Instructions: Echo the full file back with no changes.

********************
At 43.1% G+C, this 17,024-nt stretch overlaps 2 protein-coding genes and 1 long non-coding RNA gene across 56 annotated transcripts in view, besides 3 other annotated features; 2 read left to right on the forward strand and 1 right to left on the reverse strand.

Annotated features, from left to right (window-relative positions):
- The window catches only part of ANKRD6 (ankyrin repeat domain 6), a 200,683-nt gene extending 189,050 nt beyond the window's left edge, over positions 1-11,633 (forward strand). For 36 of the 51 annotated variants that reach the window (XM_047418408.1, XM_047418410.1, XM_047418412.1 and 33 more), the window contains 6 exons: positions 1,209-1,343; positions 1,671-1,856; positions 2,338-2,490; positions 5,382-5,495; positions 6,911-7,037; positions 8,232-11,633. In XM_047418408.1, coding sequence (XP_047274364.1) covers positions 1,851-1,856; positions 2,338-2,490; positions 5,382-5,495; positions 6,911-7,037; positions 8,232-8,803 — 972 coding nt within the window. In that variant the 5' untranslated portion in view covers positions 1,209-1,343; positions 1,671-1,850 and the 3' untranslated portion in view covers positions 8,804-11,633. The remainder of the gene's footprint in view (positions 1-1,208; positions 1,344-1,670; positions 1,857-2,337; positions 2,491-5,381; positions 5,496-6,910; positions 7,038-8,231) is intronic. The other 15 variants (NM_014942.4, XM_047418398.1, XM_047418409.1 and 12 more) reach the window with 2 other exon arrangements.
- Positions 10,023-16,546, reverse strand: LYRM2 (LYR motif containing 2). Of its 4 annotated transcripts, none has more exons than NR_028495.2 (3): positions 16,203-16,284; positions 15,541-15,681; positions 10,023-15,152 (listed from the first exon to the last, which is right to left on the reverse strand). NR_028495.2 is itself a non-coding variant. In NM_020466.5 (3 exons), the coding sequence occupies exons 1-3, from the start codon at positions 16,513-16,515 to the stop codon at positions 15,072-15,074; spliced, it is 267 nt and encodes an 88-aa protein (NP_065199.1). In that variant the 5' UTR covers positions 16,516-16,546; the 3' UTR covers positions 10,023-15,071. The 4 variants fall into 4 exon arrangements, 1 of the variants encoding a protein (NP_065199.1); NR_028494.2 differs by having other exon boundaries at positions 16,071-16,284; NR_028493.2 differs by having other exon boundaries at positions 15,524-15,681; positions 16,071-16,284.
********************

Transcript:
At 43.1% G+C, this 17,024-nt stretch overlaps 2 protein-coding genes and 1 long non-coding RNA gene across 56 annotated transcripts in view, besides 3 other annotated features; 2 read left to right on the forward strand and 1 right to left on the reverse strand.

Annotated features, from left to right (window-relative positions):
- The window catches only part of ANKRD6 (ankyrin repeat domain 6), a 200,683-nt gene extending 189,050 nt beyond the window's left edge, over positions 1-11,633 (forward strand). For 36 of the 51 annotated variants that reach the window (XM_047418408.1, XM_047418410.1, XM_047418412.1 and 33 more), the window contains 6 exons: positions 1,209-1,343; positions 1,671-1,856; positions 2,338-2,490; positions 5,382-5,495; positions 6,911-7,037; positions 8,232-11,633. In XM_047418408.1, coding sequence (XP_047274364.1) covers positions 1,851-1,856; positions 2,338-2,490; positions 5,382-5,495; positions 6,911-7,037; positions 8,232-8,803 — 972 coding nt within the window. In that variant the 5' untranslated portion in view covers positions 1,209-1,343; positions 1,671-1,850 and the 3' untranslated portion in view covers positions 8,804-11,633. The remainder of the gene's footprint in view (positions 1-1,208; positions 1,344-1,670; positions 1,857-2,337; positions 2,491-5,381; positions 5,496-6,910; positions 7,038-8,231) is intronic. The other 15 variants (NM_014942.4, XM_047418398.1, XM_047418409.1 and 12 more) reach the window with 2 other exon arrangements.
- Positions 10,023-16,546, reverse strand: LYRM2 (LYR motif containing 2). Of its 4 annotated transcripts, none has more exons than NR_028495.2 (3): positions 16,203-16,284; positions 15,541-15,681; positions 10,023-15,152 (listed from the first exon to the last, which is right to left on the reverse strand). NR_028495.2 is itself a non-coding variant. In NM_020466.5 (3 exons), the coding sequence occupies exons 1-3, from the start codon at positions 16,513-16,515 to the stop codon at positions 15,072-15,074; spliced, it is 267 nt and encodes an 88-aa protein (NP_065199.1). In that variant the 5' UTR covers positions 16,516-16,546; the 3' UTR covers positions 10,023-15,071. The 4 variants fall into 4 exon arrangements, 1 of the variants encoding a protein (NP_065199.1); NR_028494.2 differs by having other exon boundaries at positions 16,071-16,284; NR_028493.2 differs by having other exon boundaries at positions 15,524-15,681; positions 16,071-16,284.